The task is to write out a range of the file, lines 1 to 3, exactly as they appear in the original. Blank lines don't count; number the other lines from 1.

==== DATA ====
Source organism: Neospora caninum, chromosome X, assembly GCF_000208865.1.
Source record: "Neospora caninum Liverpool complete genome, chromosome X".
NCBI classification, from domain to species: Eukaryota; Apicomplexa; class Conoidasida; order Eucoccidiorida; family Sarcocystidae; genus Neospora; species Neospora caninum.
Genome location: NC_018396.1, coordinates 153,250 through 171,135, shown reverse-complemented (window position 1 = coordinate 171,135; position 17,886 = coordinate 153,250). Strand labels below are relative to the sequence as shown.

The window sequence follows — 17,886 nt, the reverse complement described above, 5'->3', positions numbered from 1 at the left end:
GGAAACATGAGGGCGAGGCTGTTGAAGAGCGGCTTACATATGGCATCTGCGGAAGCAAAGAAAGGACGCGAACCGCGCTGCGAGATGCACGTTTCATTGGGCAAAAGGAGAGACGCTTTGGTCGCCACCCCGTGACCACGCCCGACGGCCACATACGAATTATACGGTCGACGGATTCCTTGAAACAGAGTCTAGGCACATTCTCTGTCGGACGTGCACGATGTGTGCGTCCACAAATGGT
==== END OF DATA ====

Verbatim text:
Source organism: Neospora caninum, chromosome X, assembly GCF_000208865.1.
Source record: "Neospora caninum Liverpool complete genome, chromosome X".
NCBI classification, from domain to species: Eukaryota; Apicomplexa; class Conoidasida; order Eucoccidiorida; family Sarcocystidae; genus Neospora; species Neospora caninum.